Botany and agriculture[edit]

External videos
video icon Kayapó Headdress: a glimpse of life in the Amazon rainforest, Smarthistory at Khan Academy, (5:15), November 25, 2014

The resource patterns of the Kayapo are non-destructive to the resource base but require a very large area of land.[6] The Kayapo people use shifting cultivation, a type of farming where land is cultivated for a few years, after which the people move to a new area. New farmland is cleared and the old farm is allowed to lie fallow and replenish itself.[22] The particular type of shifting agriculture employed most frequently by the Kayapo is the slash and burn technique. This process allows forested areas to be cut down and burned in order for cultivation of the lands to take place. These “new fields” “peak in production of principal domesticated crops in two or three years but continue to reproduce for many years; e.g., sweet potatoes for four to five years, yams and taro for five to six years, manioc for four to six years, and papaya for five or more years”.[6] Old fields are important for their concentration of medicinal plants.[6] With the spread of indigenous groups, trail-side plantings and “forest fields” were also used for cultivating crops.[6] Trails systems were extensive in the area and were used for transporting and growing crops along their margins. The field system was done by utilizing either naturally occurring or man made clearings in the forest for crop cultivation which required little maintenance afterward.[19] The Kayapo also cultivated “war gardens” which were hidden plots used as a resource in times of food scarcity.[19]

The Kayapo use approximately 250 different food plants and 650 different medicinal plants that they find around their village.[23]

They also have trade agreements with The Body Shop.[24]

See also[edit]


  1. ^ a b c d "Mebêngôkre (Kayapó)". Povos Indígenas no Brasil. Retrieved October 27, 2018.
  2. ^ a b Posey, Darrell A (2002). Kayapó Ethnoecology and Culture. London and New York: Routledge. ISBN 0-415-27791-4. Archived from the original on 2018-10-27. Retrieved 2018-10-27.
  3. ^ "Caiapo Sweet Potato (Ipomoea batatas) Shows Beneficial Effects of Improving Insulin Resistance". BioFoundations. Retrieved 27 October 2018.
  4. ^ Ludvik, Bernhard; Waldhäusl, Werner; Prager, Rudolf; Kautzky-Willer, Alexandra; Pacini, Giovanni (2003). "Mode of action of ipomoea batatas (caiapo) in type 2 diabetic patients". Metabolism. 52 (7): 875–880. doi:10.1016/S0026-0495(03)00073-8. ISSN 0026-0495. PMID 12870164. closed access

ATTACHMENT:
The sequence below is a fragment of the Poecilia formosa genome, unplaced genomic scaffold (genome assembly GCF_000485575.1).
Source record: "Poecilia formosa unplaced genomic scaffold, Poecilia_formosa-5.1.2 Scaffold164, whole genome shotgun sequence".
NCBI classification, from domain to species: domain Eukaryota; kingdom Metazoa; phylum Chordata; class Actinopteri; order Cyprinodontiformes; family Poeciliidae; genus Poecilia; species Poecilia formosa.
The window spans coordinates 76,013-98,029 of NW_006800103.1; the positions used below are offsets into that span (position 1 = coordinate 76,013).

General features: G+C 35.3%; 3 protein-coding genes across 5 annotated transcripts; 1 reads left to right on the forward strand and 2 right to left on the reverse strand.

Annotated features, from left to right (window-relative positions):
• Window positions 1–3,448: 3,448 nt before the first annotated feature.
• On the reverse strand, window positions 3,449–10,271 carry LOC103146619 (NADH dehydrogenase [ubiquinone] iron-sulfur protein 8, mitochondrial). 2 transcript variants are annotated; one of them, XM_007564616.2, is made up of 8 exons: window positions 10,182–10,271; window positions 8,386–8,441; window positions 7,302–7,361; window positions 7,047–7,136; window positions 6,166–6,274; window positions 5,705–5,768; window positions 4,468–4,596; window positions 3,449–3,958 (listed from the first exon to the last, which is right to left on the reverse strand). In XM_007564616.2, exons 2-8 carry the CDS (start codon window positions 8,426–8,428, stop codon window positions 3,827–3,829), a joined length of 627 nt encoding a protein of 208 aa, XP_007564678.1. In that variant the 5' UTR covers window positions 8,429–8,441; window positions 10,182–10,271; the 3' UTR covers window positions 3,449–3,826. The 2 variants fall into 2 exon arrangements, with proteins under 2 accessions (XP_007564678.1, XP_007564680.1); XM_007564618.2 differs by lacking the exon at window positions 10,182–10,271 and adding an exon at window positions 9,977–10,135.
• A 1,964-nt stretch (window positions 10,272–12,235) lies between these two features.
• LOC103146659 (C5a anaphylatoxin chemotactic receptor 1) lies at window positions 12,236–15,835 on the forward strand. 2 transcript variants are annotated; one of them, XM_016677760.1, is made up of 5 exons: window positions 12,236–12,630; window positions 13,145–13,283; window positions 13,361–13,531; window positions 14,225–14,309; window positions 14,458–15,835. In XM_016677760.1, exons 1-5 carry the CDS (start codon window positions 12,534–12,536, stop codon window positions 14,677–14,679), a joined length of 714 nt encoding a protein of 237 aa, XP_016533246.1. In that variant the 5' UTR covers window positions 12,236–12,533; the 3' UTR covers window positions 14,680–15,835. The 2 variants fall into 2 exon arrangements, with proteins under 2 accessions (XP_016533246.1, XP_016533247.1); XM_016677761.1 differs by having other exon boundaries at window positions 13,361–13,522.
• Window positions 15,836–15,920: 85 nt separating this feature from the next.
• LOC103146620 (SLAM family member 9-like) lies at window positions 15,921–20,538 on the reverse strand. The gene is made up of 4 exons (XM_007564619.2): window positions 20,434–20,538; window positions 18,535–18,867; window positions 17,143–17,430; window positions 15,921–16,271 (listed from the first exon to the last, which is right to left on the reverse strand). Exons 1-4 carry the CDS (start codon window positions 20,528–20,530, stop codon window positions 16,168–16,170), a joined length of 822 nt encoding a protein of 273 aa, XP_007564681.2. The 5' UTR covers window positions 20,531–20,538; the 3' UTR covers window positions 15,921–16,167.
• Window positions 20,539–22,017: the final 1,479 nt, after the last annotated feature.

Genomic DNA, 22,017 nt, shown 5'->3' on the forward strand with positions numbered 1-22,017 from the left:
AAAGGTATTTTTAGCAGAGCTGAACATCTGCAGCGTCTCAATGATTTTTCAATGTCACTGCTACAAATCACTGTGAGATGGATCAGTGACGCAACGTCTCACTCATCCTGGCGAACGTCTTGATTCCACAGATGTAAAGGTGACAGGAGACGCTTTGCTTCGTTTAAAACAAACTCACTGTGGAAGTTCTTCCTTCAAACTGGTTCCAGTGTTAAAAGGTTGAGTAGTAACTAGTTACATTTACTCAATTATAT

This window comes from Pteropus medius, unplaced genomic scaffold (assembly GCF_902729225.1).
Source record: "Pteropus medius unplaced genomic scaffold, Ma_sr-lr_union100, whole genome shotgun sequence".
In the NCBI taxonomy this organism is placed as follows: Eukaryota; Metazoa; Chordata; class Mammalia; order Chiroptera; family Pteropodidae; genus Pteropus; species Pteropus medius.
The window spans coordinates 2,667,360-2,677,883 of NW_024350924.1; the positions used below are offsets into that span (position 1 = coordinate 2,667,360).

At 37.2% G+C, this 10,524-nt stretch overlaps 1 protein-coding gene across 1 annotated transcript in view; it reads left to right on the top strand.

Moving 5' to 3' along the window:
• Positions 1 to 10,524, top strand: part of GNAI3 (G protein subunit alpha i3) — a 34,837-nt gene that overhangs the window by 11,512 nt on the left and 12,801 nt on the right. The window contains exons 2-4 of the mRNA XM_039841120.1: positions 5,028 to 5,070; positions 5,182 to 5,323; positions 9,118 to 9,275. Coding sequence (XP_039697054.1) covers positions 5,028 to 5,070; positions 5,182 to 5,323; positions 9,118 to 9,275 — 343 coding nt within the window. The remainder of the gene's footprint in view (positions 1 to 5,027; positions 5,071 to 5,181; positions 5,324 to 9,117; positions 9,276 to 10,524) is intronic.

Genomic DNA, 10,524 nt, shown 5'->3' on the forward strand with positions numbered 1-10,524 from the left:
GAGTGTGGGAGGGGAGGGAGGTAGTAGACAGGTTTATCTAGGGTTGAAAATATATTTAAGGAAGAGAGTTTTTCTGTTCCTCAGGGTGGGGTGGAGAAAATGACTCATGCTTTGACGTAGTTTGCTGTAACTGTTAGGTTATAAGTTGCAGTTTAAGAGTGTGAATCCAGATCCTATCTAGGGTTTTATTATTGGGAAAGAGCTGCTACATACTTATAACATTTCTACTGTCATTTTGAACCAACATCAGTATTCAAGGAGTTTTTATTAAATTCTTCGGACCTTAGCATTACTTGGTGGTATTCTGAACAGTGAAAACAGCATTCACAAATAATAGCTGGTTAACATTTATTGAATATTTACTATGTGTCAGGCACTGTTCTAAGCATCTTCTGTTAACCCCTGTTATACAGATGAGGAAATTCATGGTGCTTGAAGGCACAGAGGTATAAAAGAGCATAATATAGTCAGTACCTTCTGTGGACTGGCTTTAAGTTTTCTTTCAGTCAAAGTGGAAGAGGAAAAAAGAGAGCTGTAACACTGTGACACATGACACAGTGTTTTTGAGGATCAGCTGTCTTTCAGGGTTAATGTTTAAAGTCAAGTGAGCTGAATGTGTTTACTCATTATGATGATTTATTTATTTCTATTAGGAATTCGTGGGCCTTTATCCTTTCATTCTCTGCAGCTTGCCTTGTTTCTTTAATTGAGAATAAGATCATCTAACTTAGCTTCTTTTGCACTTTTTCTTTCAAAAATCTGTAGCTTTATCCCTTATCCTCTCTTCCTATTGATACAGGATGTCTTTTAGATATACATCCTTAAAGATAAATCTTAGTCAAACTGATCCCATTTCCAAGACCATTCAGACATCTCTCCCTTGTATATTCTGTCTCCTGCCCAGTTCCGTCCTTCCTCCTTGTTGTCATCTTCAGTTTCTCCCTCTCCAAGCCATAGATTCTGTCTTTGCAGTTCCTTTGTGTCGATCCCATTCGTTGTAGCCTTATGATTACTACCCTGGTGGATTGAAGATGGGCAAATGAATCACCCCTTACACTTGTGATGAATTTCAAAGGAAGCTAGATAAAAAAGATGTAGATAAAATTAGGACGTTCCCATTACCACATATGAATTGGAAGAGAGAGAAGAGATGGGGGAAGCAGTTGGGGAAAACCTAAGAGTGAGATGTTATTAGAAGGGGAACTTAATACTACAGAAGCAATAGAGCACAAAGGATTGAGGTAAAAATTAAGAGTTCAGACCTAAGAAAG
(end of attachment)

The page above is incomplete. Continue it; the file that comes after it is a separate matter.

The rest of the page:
5. ^ a b Dowie, Mark (2009). "Chapter 15". Conservation Refugees: The Hundred-Year Conflict between Global Conservation and Native People. The MIT Press. ISBN 978-0-262-01261-4.
  6. ^ a b c d e Posey, Darrel A. (2008). "Indigenous Management of Tropical Forest Ecosystems: The Case of the Kayapo Indians of the Brazilian Amazon". In Dove, Michael R.; Carpenter, C. (eds.). Environmental Anthropology: A Historical Reader. Blackwell Publishing. ISBN 978-1-4051-1125-6. Part 1.1.
  7. ^ "Bruce Parry's Amazon - About The Journey - The Kayapo". BBC UK. Retrieved January 16, 2012.
  8. ^ Popovic, Mislav. "Kayapo". Traditions And Customs. Archived from the original on January 19, 2012. Retrieved January 16, 2012.
  9. ^ "Name: Kayapo". Povos Indígenas no Brasil. Retrieved January 16, 2012.
  10. ^ National Geographic (2014-03-31), Martin Schoeller: Kayapo Warrior Tribe | Nat Geo Live, retrieved 2016-12-19
  11. ^ a b c "Kayapo | TraditionsCustoms.com". traditionscustoms.com. Archived from the original on 2012-01-19. Retrieved 2016-12-19.
  12. ^ Smarthistory. art, history, conversation. (2014-11-25), Kayapó Headdress: a glimpse of life in the Amazon rainforest, retrieved 2016-12-19{{citation}}: CS1 maint: multiple names: authors list (link)
  13. ^ Turner, Terence (1989). "Kayapo - Out of the Forest" (Documentary). Granada Studios. Archived from the original on 2021-12-21.
  14. ^ a b Conway, Jill K.; Keniston, Kenneth; Marx, Leo (1999). Earth, Air, Fire, Water: Humanistic Studies of the Environment. The University of Massachusetts Press. p. 157. ISBN 9781558492219. Retrieved 1 January 2019. altamira encounter., p. 157.
  15. ^ a b c d Rabben, L. (1998). "Chapter 3". Unnatural Selection: The Yanomami, the Kayapo, and the Onslaught of Civilisation. University of Washington Press. ISBN 0-295-97745-0.
  16. ^ a b Zanotti, L.; Chernela, J. (November 2008). "Conflicting Cultures of Nature: Ecotourism, Education and the Kayapo of the Brazilian Amazon". Tourism Geographies. 10 (4): 495–521. doi:10.1080/14616680802434114. S2CID 154911916.
  17. ^ a b c d e Hall, Anthony; Branford, Sue (6 July 2012). "Development, Dams and Dilma: the Saga of Belo Monte". Critical Sociology. 38 (6): 851–862. doi:10.1177/0896920512440712. S2CID 146445626. * _ *
  18. ^ Clendenning, Alan (May 21, 2008). "Amazon Indians Attack Official Over Dam Project". Associated Press. Archived from the original on May 28, 2008. Retrieved January 16, 2012.
  19. ^ a b c d Posey, Darrel A. (1994). "Chapter 12: Environmental and Social Implications of Pre- and Postcontact Situations on Brazilian Indians: The Kayapo and a New Amazonian Synthesis". In Roosevelt, A. (ed.). Amazonian Indians: From Prehistory to the Present. The University of Arizona Press. ISBN 0-8165-1436-4.
  20. ^ International, Survival. "Belo Monte dam".
  21. ^ Windh, Jacqueline (3 June 2011). "The Brazilian tribe that played by our rules, and lost". The Guardian.
  22. ^ Wilson, Edward O., ed. (1988). Biodiversity, Part 3. National Academies Press. p. 140. ISBN 0-309-03739-5.
  23. ^ McConnell, Douglas John (2003). The forest farms of Kandy: and other gardens of complete design. Ashgate Publishing, Ltd. p. 108. ISBN 0-7546-0958-8.
  24. ^ "Kayapo: The Body Shop states its case". Retrieved January 16, 2012.

External links[edit]

Media related to Caiapós at Wikimedia Commons